Israeli-US: Kerry, Clinton chide Netanyahu’s for one state rhetoric

US Secretary of State John Kerry and former Secretary Hillary Clinton over the weekend panned Israeli Premier Benjamin Netanyahu for his violence-productive policies including expansion and his refusal to condone two-state solution requested by the international community to end five decade conflict between Israelis and Palestinians.
Saturday Secretary Kerry warned that collapse of Palestinian Authority headed by Mahmoud Abbas will further fuel violence in the region adding that Israel will be forced to deploy more forces to guarantee security in the West Bank.
He also urged Netanyahu to endorse the two state solution said to end conflict between two enemies.
Also on Sunday, speaking to the Brookings Institute, Democrat candidate and former US Secretary of State Hillary Clinton warned Netanyahu’s rejection of the two-state solution rather roll out red carpet for more violence adding that a fall of Abbas’ government will leave a vacuum which will be filled by IS.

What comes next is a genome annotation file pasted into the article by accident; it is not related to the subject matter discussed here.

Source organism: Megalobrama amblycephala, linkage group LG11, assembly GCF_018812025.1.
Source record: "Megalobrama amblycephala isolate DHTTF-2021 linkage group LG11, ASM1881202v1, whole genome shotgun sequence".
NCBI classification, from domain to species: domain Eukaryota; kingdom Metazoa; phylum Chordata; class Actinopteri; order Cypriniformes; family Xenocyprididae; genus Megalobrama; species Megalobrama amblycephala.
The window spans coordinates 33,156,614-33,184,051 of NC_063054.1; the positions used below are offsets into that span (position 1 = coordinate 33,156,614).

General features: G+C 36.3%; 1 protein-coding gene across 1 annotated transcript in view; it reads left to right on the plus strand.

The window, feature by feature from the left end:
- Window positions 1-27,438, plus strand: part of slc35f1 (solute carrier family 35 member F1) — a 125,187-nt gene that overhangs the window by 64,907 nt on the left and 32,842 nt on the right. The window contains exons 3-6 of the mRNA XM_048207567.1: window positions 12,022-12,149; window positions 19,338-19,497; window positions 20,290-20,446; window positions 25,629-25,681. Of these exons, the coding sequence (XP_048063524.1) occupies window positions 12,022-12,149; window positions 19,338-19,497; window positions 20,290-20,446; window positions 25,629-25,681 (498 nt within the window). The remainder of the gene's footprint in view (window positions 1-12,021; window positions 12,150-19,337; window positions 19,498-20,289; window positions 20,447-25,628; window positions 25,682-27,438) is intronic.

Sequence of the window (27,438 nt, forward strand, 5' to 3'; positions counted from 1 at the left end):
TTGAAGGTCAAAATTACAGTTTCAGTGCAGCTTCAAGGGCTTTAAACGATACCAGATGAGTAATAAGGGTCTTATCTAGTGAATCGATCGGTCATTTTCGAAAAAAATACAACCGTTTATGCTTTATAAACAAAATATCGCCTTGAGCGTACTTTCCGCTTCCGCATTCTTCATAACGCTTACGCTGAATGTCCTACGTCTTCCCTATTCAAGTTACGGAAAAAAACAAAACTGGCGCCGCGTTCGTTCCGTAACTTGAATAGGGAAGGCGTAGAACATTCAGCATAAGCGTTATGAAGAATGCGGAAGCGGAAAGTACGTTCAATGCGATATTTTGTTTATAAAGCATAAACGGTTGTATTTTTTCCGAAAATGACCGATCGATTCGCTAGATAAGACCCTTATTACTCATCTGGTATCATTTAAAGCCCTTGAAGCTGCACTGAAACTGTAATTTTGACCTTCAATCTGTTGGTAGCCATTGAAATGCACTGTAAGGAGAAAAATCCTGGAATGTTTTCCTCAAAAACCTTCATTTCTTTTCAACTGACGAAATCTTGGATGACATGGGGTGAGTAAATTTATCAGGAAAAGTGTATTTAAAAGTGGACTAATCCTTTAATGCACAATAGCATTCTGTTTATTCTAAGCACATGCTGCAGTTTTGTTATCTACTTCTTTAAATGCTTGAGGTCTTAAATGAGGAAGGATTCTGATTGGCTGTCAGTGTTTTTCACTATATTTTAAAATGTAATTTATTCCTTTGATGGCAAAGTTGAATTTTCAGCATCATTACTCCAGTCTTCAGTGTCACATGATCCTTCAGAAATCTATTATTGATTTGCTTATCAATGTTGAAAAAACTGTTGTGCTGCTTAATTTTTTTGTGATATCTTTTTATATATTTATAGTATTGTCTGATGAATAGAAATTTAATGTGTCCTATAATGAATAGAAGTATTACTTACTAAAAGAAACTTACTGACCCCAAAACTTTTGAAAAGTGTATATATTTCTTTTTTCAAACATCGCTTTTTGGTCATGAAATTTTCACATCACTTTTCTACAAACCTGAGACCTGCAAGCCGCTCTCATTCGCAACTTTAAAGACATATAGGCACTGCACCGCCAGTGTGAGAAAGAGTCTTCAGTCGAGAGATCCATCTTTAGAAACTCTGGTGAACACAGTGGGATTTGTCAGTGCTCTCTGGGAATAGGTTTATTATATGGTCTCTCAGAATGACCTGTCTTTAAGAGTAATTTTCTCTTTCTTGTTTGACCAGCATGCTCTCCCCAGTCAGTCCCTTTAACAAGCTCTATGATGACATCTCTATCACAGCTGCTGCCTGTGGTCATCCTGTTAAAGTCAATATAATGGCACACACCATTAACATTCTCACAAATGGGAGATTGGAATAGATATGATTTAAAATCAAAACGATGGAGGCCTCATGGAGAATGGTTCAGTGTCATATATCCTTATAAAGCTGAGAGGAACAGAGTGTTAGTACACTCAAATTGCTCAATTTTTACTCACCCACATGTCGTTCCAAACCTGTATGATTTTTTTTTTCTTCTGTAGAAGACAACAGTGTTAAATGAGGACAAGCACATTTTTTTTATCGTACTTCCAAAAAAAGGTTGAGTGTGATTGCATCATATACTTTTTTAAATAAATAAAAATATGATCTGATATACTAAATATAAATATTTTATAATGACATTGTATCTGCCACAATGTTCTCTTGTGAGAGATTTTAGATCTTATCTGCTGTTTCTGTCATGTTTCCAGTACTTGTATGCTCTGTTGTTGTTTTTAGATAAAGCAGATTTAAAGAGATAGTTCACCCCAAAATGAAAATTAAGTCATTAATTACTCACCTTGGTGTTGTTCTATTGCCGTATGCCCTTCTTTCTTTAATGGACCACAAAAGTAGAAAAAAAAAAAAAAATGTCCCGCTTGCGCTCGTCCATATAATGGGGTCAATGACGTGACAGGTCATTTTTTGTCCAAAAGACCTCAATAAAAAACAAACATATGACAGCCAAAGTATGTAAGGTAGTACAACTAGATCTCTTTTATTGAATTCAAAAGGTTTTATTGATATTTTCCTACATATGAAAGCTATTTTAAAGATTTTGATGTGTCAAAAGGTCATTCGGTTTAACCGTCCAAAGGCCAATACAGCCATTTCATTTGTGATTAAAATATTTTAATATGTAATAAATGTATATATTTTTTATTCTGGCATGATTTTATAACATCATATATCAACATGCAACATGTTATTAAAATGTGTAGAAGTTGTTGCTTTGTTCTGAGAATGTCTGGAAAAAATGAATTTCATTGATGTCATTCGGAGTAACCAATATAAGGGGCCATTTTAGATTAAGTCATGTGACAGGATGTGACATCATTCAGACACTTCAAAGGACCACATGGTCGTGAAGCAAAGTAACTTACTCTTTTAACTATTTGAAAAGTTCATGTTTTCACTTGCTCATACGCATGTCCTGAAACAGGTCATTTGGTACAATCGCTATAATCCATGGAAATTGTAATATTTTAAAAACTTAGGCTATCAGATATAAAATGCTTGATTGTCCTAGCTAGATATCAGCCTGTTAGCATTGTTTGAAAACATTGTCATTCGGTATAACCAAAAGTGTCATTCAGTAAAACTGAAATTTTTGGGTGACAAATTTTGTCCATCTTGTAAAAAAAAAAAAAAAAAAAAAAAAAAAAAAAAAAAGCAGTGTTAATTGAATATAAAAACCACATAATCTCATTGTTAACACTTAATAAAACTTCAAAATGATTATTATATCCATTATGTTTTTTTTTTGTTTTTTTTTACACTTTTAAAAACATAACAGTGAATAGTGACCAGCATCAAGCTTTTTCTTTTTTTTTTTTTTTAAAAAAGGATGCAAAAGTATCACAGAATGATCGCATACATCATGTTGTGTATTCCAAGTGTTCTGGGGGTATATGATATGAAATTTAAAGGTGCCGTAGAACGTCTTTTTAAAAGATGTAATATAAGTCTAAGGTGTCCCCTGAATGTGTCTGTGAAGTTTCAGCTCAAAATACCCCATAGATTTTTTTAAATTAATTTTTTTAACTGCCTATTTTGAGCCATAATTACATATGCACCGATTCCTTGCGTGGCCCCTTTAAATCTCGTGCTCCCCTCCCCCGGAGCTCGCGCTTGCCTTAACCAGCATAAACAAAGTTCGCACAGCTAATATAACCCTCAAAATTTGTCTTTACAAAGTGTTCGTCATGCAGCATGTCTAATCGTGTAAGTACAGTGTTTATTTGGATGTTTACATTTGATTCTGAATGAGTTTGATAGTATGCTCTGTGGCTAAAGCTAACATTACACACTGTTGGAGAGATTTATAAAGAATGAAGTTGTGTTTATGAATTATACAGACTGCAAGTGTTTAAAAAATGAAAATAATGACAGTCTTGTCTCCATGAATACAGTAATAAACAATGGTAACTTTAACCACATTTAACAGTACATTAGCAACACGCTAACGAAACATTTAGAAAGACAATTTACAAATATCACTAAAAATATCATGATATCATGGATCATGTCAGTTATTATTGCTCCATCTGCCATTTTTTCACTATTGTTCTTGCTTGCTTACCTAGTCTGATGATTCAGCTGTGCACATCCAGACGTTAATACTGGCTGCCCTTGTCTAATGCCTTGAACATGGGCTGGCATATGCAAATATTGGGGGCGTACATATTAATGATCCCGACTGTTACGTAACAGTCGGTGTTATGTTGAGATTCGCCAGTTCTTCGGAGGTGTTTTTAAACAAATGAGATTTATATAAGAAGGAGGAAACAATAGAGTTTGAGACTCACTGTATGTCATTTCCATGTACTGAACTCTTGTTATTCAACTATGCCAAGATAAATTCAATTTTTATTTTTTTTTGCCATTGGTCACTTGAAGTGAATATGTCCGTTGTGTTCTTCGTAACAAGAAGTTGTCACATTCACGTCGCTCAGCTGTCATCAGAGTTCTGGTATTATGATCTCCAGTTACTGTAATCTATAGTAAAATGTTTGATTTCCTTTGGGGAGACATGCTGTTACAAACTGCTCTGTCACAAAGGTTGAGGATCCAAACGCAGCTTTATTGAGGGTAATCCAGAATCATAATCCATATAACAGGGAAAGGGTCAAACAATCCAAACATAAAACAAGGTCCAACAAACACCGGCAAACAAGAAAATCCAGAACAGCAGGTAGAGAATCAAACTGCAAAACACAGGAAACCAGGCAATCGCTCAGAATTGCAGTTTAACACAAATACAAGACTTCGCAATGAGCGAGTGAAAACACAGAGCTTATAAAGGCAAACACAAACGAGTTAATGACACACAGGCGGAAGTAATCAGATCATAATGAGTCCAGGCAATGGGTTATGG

Addressing the participants made of the Israeli leaders and Americans, Clinton stressed that Abbas remains the only true partner of Israel in the conflict.
“What is the alternative? Who is better?” she was quoted as saying.
Clinton also reminded the gathering that expansion of settlements was rendering peace efforts more difficult.
Netanyahu hit back on Sunday saying that refusal by Palestinians to recognize Israeli as a Jewish state was the root cause of the conflict, and not settlement.
In a video conference addressed to the Brookings Institute, Netanyahu accused Palestinians of choosing the path of violence as they refuse to recognize the legitimacy of Israel as a Jewish state.
“That was and remains the core of the conflict — not this or that gesture or the absence of this or that gesture but the unwillingness of Palestinian leadership to make that leap,” Netanyahu said.
Also on Saturday in a cabinet meeting, he rejected calls for two-state solution saying that “Israel will not be a binational state, but in order for there to be peace, the other side needs to decide if they want peace. Unfortunately, this is not what we are seeing.”
“The only reasonable solution is a demilitarized Palestinian state that recognizes the Jewish state,” Netanyahu pointed out before adding “We still have many issues to resolve, but it begins with the recognition of the right of the Jewish people to have a state at all.”
The Obama administration has been wary of Netanyahu’s settlement expansion policy which Palestinians view source of the contention, claiming respect of the 1967 accords.
Recent violence between Palestinians and Israeli has caused the death of 113 Palestinians and 19 Israeli since beginning of October.

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